The Rockerfeller Emerald
The Rockerfeller Emerald has become the most expensive emerald ever sold. At an auction at Christie’s in June 2017 saw the 18.04 carat step-cut emerald fetch a whopping $5,511,500! It was bought by famed jeweller Harry Winston.
John D. Rockefeller, Jr. originally acquired the emerald in 1930, as the centerpiece of a brooch he gave to wife, Abby Aldrich Rockefeller. After her death in 1948, the brooch was disassembled and the gems distributed among her children. The largest emerald became the property of their youngest son, David Rockefeller, who commissioned famous jewelry designer Raymond Yard to set it onto a diamond and platinum ring.
While most emeralds require an oil treatment to
enhance their brilliance and color, the Rockefeller rock is unique because it has not received any type of enhancement.
CFO Robert Scott was bidding in Christie’s Rockefeller Plaza saleroom with instructions from Harry Winston CEO Nayla Hayek to “bring this magnificent gem home at any price.” Following the sale, Nayla Hayek commented “Harry Winston is immensely proud to own the finest emerald in the world which once belonged to one of America’s most important dynasties.”
Mogul Emerald Necklace
This carved flat emerald is set in a platinum, gold, and diamond pendant necklace. The emerald was discovered in Colombia, possibly by Spanish conquistadors, and found its way to India for cutting. This emerald was most likely carved, rather than faceted, because of the natural inclusions, the shape of the original beryl crystal, or it might also have been the preferred style at the time. The floral motif carving is believed to be of the Indian Mogul style. The Mogul Empire was the imperial power that ruled most of the Indian subcontinent from the early-16th to mid-19th centuries. Often
carved gemstones were worn on the arm as amulets; threads pulled through the small drill holes on the sides of this emerald could then be tied on to the arm of the wearer.
The emerald is surrounded by round diamonds and is suspended from a double row diamond necklace; the diamonds total approximately 50 carats. A hallmark indicates that the Mogul emerald was set into the pendant and necklace in France around the turn of the 20th century. This historic and remarkable emerald necklace was gifted to the Smithsonian Institute in 2007 by Mrs Madeleine H Murdock.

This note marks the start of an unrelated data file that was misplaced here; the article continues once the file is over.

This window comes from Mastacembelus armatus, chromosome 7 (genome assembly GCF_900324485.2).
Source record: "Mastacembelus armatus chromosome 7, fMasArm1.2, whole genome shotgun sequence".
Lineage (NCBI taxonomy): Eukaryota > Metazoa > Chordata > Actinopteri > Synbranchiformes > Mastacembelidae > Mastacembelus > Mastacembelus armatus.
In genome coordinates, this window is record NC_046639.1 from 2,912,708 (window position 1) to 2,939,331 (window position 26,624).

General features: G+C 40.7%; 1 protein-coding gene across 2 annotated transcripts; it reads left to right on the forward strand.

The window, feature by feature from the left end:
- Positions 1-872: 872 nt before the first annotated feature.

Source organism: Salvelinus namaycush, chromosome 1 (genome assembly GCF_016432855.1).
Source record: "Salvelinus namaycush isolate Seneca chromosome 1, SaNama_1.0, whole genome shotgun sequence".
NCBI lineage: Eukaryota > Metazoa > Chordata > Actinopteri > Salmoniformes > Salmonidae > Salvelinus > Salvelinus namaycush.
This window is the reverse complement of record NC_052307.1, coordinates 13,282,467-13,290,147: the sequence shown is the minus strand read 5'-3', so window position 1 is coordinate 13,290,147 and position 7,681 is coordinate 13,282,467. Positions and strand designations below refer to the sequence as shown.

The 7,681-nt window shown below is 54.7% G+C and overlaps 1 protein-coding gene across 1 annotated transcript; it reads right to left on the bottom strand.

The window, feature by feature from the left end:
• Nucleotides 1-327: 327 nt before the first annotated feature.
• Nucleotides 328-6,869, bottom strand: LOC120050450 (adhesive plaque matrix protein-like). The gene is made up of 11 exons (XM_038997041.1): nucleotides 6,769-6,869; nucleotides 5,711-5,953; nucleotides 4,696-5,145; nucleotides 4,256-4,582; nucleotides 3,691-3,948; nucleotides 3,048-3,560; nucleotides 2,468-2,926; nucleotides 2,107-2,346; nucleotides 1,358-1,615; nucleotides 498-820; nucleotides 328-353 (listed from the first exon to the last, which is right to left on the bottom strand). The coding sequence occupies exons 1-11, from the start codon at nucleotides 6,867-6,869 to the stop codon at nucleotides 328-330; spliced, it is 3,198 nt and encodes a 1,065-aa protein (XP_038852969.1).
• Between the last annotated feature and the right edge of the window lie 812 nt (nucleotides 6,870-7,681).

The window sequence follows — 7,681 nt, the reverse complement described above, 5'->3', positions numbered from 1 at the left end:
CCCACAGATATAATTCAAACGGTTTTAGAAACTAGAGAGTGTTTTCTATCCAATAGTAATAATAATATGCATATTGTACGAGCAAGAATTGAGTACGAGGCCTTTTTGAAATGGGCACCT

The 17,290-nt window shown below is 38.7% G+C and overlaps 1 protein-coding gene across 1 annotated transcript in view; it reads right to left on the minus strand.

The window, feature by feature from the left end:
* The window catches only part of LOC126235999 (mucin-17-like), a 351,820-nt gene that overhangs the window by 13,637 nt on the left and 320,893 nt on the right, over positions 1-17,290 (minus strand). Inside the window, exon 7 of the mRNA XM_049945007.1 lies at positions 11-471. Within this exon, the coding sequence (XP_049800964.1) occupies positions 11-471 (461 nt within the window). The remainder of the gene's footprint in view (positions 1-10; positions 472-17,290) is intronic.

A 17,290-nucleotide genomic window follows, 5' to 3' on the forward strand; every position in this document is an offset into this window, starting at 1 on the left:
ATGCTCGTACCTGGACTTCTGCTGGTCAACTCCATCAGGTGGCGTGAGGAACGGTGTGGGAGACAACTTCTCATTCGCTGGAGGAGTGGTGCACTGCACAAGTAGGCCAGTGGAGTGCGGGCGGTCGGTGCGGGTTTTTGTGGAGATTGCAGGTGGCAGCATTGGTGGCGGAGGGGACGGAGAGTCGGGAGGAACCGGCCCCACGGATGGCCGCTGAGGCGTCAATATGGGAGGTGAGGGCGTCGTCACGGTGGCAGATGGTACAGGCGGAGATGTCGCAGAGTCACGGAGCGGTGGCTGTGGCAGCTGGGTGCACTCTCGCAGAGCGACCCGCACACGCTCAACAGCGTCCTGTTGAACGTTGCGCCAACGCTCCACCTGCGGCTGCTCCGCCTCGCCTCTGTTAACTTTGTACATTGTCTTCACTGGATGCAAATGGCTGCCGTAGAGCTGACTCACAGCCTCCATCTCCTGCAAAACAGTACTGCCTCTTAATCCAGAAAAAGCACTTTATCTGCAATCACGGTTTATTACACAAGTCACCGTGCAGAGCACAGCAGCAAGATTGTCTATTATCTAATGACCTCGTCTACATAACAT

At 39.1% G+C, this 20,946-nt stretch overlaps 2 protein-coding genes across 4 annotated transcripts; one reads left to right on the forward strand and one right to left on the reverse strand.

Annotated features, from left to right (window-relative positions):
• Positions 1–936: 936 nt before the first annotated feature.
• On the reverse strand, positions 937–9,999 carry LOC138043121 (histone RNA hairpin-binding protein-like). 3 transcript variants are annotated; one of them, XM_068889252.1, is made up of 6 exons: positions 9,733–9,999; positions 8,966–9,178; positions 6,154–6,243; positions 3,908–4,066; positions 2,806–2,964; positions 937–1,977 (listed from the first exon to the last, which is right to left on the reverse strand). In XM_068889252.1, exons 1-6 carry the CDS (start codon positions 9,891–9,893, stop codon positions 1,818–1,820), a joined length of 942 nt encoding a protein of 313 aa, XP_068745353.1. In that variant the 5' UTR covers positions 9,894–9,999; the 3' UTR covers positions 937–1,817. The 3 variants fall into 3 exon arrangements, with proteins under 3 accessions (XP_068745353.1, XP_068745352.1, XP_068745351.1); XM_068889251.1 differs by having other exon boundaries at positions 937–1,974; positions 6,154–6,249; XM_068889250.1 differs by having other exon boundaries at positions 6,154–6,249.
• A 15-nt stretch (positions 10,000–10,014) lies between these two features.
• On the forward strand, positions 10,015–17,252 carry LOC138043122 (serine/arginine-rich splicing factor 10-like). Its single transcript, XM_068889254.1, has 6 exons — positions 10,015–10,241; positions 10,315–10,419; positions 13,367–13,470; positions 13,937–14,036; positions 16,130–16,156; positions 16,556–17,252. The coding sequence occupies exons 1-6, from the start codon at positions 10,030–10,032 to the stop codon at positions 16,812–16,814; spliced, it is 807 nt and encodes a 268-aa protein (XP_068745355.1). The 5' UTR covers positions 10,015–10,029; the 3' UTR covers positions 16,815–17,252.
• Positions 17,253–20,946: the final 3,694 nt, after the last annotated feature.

The Maharaja of Indore Necklace
The Maharaja of Indore Necklace consists of two strands of antique-cut diamonds and emeralds to which a lower pendant and upper chain containing modern, brilliant-cut diamonds were added. The necklace contains 374 diamonds and 15 emeralds. The emeralds undoubtedly came from Colombia, while the diamonds were obtained from India, the only source of diamonds until 1723. The large, central, barrel-shaped emerald weighs approximately 45ct and is strung onto the necklace through a hole drilled lengthwise down its center. Due to its rich color and exceptional clarity, it is one of the world’s finest emeralds. The remaining emeralds and 16 diamonds are attached in a similar fashion with wire passing through angled drill holes that connect within the stone forming a V-shaped channel. The stones were
probably cut in India in the seventeenth century, making them some of the oldest cut gems in the National Gem Collection. The necklace was purchased by the Maharaja of Indore in the early twentieth century. In 1948, Harry Winston purchased the necklace from the Maharaja’s son. The necklace then became part of Winston’s “Court of Jewels” traveling exhibition. Cora Hubbard Williams of Pittsburgh, Pennsylvania bought the necklace from Winston in 1955 and bequeathed it to the Smithsonian Institution in 1972.
The Emerald Dial
The emerald dial is a priceless 350-year-old watch made from a single jewel that was left buried under a cellar for centuries. In 1912 in London’s Cheapside district, a dazzling haul of almost 500 pieces from the Elizabethan and early Stuart eras, was uncovered by a group of labourers under a cellar floor. Excavations at the site found evidence of damage caused by the Great Fire of London, dating the ‘priceless’ collection to pre-1666, and it is believed to have been hidden about 350 years ago. The find is known as The Cheapside Hoard.
This watch, c. 1600, is a one-of-a-kind, set in a single large Colombian hexagonal emerald crystal. It is one of the most spectacular items found in the Hoard. There is no known object from the time to rival it in existence.
The Colombian emerald crystal is hexagonal in form with a hinged lid. The dial plate (the hand is missing) is enameled in translucent green. The dial plate is enameled in translucent green and the circular gold suspension loop and button securing the movement at the base are set with small emeralds.